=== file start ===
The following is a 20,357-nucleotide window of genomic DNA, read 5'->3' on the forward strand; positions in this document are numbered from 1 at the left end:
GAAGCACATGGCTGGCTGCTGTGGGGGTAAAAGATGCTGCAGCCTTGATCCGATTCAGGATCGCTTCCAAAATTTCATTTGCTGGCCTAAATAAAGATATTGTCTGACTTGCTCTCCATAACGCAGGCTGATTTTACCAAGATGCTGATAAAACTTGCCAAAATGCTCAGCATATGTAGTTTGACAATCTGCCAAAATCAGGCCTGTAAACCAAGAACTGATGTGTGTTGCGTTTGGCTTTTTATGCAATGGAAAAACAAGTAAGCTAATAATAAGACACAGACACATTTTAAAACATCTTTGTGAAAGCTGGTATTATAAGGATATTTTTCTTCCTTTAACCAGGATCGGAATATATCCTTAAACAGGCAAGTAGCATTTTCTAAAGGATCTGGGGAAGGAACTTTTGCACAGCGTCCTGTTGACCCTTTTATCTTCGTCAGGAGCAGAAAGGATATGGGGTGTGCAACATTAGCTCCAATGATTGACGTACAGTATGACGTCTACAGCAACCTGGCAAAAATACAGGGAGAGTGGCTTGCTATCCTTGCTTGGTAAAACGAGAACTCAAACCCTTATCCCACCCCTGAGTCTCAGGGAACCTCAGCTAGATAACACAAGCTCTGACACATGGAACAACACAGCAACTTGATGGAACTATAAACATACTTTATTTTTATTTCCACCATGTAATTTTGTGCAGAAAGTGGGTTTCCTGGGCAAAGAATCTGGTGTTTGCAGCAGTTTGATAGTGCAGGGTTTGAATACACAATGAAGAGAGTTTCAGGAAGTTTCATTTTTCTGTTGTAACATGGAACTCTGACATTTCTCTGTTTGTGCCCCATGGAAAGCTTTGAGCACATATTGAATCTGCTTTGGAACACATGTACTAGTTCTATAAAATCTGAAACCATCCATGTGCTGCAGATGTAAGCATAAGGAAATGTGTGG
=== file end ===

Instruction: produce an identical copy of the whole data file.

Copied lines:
The following is a 20,357-nucleotide window of genomic DNA, read 5'->3' on the forward strand; positions in this document are numbered from 1 at the left end:
GAAGCACATGGCTGGCTGCTGTGGGGGTAAAAGATGCTGCAGCCTTGATCCGATTCAGGATCGCTTCCAAAATTTCATTTGCTGGCCTAAATAAAGATATTGTCTGACTTGCTCTCCATAACGCAGGCTGATTTTACCAAGATGCTGATAAAACTTGCCAAAATGCTCAGCATATGTAGTTTGACAATCTGCCAAAATCAGGCCTGTAAACCAAGAACTGATGTGTGTTGCGTTTGGCTTTTTATGCAATGGAAAAACAAGTAAGCTAATAATAAGACACAGACACATTTTAAAACATCTTTGTGAAAGCTGGTATTATAAGGATATTTTTCTTCCTTTAACCAGGATCGGAATATATCCTTAAACAGGCAAGTAGCATTTTCTAAAGGATCTGGGGAAGGAACTTTTGCACAGCGTCCTGTTGACCCTTTTATCTTCGTCAGGAGCAGAAAGGATATGGGGTGTGCAACATTAGCTCCAATGATTGACGTACAGTATGACGTCTACAGCAACCTGGCAAAAATACAGGGAGAGTGGCTTGCTATCCTTGCTTGGTAAAACGAGAACTCAAACCCTTATCCCACCCCTGAGTCTCAGGGAACCTCAGCTAGATAACACAAGCTCTGACACATGGAACAACACAGCAACTTGATGGAACTATAAACATACTTTATTTTTATTTCCACCATGTAATTTTGTGCAGAAAGTGGGTTTCCTGGGCAAAGAATCTGGTGTTTGCAGCAGTTTGATAGTGCAGGGTTTGAATACACAATGAAGAGAGTTTCAGGAAGTTTCATTTTTCTGTTGTAACATGGAACTCTGACATTTCTCTGTTTGTGCCCCATGGAAAGCTTTGAGCACATATTGAATCTGCTTTGGAACACATGTACTAGTTCTATAAAATCTGAAACCATCCATGTGCTGCAGATGTAAGCATAAGGAAATGTGTGG